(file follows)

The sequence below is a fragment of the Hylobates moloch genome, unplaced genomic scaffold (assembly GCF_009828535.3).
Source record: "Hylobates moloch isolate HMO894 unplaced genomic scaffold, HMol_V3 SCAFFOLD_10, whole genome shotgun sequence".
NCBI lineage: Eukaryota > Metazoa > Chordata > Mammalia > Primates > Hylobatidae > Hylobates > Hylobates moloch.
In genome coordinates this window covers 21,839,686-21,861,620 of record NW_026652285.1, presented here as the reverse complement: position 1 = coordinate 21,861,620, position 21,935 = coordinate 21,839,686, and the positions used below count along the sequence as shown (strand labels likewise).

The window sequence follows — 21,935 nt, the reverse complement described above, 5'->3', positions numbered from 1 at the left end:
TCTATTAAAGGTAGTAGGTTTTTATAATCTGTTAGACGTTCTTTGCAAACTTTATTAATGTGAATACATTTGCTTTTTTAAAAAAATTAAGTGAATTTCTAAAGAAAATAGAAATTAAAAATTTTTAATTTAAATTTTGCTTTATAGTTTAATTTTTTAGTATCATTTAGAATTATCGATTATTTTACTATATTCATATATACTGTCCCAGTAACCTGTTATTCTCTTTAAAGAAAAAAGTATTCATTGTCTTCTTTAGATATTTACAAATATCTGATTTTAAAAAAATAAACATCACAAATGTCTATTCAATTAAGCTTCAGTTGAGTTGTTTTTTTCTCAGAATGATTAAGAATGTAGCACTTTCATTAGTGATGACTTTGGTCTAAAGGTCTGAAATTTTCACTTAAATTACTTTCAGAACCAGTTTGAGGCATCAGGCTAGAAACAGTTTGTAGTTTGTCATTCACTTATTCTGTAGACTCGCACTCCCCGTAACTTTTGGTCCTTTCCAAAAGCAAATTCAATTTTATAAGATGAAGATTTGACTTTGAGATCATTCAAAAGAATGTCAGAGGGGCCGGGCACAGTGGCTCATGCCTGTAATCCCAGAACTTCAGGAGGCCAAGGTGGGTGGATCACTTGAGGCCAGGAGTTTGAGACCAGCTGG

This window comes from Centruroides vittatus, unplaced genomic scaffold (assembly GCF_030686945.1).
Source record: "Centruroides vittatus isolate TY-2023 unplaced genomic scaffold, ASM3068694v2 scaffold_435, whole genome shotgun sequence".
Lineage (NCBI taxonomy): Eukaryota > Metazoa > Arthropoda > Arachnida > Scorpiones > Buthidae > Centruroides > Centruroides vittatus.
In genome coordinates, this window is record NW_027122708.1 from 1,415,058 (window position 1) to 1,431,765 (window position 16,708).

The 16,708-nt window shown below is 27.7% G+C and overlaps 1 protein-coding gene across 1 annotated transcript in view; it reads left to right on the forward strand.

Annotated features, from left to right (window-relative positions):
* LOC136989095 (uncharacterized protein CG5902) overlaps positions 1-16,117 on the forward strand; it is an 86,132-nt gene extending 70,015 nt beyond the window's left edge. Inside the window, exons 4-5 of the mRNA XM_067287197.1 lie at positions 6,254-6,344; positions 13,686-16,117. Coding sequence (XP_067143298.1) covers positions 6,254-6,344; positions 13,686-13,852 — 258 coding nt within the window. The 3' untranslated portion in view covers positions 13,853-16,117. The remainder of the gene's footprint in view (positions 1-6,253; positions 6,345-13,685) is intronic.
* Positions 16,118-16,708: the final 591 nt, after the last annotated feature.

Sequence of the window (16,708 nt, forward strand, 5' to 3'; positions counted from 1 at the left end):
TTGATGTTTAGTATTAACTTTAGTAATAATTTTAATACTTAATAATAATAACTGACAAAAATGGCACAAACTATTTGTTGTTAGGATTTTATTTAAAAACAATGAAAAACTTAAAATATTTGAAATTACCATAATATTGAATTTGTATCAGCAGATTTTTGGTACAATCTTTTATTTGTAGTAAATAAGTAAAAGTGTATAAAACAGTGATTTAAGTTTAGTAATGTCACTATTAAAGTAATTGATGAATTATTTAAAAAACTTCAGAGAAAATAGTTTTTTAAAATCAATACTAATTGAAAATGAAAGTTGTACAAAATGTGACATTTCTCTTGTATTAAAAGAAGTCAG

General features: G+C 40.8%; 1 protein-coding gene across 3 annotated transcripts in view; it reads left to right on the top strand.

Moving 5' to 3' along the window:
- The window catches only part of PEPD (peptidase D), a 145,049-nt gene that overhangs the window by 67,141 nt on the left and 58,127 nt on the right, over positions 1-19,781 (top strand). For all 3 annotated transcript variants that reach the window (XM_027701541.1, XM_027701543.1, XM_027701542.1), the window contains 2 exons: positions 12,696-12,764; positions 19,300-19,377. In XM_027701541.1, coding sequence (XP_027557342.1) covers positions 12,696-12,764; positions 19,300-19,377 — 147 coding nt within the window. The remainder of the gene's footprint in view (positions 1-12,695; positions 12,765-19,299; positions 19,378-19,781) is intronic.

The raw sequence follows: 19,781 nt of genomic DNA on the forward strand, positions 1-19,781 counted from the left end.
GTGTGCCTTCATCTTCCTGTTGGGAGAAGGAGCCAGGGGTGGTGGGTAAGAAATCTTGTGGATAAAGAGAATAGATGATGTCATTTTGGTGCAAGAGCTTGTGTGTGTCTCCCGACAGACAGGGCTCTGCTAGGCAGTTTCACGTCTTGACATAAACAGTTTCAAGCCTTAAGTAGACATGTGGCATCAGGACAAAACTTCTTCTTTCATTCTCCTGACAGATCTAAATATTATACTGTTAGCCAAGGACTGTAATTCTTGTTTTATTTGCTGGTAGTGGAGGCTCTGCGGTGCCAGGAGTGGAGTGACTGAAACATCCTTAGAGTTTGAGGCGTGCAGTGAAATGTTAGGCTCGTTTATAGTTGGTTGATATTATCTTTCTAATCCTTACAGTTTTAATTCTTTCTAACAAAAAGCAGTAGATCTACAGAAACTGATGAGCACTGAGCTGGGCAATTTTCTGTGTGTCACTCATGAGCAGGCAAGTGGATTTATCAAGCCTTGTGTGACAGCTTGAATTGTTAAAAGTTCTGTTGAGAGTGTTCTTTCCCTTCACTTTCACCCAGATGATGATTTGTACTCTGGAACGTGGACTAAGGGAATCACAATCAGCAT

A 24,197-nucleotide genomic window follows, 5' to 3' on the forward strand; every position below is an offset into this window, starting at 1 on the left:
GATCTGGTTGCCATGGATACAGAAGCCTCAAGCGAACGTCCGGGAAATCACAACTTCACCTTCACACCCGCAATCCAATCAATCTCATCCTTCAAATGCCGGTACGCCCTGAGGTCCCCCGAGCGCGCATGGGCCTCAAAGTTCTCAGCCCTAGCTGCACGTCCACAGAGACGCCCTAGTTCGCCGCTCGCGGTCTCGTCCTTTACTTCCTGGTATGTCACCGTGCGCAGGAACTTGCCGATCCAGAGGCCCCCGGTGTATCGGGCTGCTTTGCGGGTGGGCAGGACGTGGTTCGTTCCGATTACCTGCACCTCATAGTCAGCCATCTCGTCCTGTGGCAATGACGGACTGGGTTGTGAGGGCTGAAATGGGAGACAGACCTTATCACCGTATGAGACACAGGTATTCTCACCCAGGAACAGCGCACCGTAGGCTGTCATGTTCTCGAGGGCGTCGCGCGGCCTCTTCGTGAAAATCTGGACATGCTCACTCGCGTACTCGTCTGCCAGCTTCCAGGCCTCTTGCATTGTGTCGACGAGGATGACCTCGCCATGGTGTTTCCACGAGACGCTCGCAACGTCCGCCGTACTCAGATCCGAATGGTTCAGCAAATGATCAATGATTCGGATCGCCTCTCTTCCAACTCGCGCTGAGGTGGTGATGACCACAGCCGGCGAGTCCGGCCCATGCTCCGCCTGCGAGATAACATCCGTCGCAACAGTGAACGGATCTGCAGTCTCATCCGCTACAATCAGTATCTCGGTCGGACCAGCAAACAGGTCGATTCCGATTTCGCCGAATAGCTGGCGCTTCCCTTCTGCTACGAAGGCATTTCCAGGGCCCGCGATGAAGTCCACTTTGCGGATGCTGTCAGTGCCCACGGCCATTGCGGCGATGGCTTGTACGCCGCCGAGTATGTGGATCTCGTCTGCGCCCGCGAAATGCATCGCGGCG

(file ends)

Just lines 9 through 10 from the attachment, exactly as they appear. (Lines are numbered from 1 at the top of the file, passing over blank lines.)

Lineage (NCBI taxonomy): Eukaryota > Metazoa > Arthropoda > Arachnida > Scorpiones > Buthidae > Centruroides > Centruroides vittatus.
In genome coordinates, this window is record NW_027122708.1 from 1,415,058 (window position 1) to 1,431,765 (window position 16,708).